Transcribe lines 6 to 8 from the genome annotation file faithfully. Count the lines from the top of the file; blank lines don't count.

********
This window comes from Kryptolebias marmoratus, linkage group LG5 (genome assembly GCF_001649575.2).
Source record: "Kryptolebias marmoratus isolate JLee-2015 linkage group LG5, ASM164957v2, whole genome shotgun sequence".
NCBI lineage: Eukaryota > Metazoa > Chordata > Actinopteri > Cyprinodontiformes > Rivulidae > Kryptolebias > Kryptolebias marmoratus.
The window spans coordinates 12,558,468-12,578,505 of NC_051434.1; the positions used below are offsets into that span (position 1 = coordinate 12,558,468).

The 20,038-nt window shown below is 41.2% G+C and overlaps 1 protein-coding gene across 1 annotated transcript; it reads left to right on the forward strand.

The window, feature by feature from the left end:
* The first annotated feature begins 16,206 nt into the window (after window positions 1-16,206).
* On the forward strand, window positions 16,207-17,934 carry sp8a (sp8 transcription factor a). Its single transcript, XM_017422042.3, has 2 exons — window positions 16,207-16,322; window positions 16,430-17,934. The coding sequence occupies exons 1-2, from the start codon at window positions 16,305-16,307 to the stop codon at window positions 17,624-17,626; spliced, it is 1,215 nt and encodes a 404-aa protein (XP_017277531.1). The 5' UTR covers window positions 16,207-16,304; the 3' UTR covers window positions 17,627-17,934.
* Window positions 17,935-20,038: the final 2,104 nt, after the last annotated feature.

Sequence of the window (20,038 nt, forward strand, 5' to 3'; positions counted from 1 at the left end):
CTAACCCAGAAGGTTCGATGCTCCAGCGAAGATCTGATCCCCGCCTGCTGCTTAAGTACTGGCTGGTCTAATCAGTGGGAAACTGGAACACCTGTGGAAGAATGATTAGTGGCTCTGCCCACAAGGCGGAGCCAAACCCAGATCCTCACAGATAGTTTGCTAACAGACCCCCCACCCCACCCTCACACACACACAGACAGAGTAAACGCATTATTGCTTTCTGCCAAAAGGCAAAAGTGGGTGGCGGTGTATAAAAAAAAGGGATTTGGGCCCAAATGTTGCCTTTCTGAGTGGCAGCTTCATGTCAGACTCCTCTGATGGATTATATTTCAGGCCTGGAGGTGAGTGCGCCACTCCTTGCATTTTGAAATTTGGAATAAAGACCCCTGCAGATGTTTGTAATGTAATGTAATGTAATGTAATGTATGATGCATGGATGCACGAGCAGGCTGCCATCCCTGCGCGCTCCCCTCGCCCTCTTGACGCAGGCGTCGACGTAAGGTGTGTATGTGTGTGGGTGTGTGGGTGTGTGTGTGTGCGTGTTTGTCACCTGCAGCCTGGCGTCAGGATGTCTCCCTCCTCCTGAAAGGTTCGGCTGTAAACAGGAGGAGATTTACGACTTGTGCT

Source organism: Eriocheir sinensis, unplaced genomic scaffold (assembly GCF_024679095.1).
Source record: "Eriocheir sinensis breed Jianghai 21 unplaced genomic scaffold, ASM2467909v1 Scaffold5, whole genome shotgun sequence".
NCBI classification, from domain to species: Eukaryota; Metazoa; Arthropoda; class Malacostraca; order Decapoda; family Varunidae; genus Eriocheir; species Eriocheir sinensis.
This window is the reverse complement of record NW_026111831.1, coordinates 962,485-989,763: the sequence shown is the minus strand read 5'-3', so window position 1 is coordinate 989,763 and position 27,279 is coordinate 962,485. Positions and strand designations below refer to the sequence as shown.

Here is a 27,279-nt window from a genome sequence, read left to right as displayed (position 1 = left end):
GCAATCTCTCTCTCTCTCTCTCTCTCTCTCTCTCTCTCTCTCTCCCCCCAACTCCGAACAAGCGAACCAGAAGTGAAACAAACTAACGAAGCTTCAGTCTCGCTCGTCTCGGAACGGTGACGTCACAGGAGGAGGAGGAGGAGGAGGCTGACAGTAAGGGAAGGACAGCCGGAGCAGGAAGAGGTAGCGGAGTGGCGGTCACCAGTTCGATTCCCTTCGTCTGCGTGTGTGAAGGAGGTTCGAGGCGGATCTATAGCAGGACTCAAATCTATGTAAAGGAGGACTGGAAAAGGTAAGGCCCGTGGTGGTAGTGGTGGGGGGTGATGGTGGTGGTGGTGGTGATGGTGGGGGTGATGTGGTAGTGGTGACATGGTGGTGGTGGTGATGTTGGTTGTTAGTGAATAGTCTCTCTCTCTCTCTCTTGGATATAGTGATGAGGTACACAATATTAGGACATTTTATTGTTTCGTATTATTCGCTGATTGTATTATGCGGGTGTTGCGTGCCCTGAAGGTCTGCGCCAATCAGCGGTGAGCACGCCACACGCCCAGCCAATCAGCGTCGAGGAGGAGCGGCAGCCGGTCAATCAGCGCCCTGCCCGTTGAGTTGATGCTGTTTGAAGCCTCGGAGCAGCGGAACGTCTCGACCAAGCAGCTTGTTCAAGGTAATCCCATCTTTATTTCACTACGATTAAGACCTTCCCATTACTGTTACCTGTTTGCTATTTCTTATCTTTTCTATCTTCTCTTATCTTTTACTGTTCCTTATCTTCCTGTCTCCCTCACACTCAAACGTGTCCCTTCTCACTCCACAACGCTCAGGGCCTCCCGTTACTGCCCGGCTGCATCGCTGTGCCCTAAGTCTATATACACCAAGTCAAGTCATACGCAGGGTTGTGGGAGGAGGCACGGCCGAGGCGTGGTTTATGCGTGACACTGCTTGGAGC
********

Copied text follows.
The window, feature by feature from the left end:
* The first annotated feature begins 16,206 nt into the window (after window positions 1-16,206).
* On the forward strand, window positions 16,207-17,934 carry sp8a (sp8 transcription factor a). Its single transcript, XM_017422042.3, has 2 exons — window positions 16,207-16,322; window positions 16,430-17,934. The coding sequence occupies exons 1-2, from the start codon at window positions 16,305-16,307 to the stop codon at window positions 17,624-17,626; spliced, it is 1,215 nt and encodes a 404-aa protein (XP_017277531.1). The 5' UTR covers window positions 16,207-16,304; the 3' UTR covers window positions 17,627-17,934.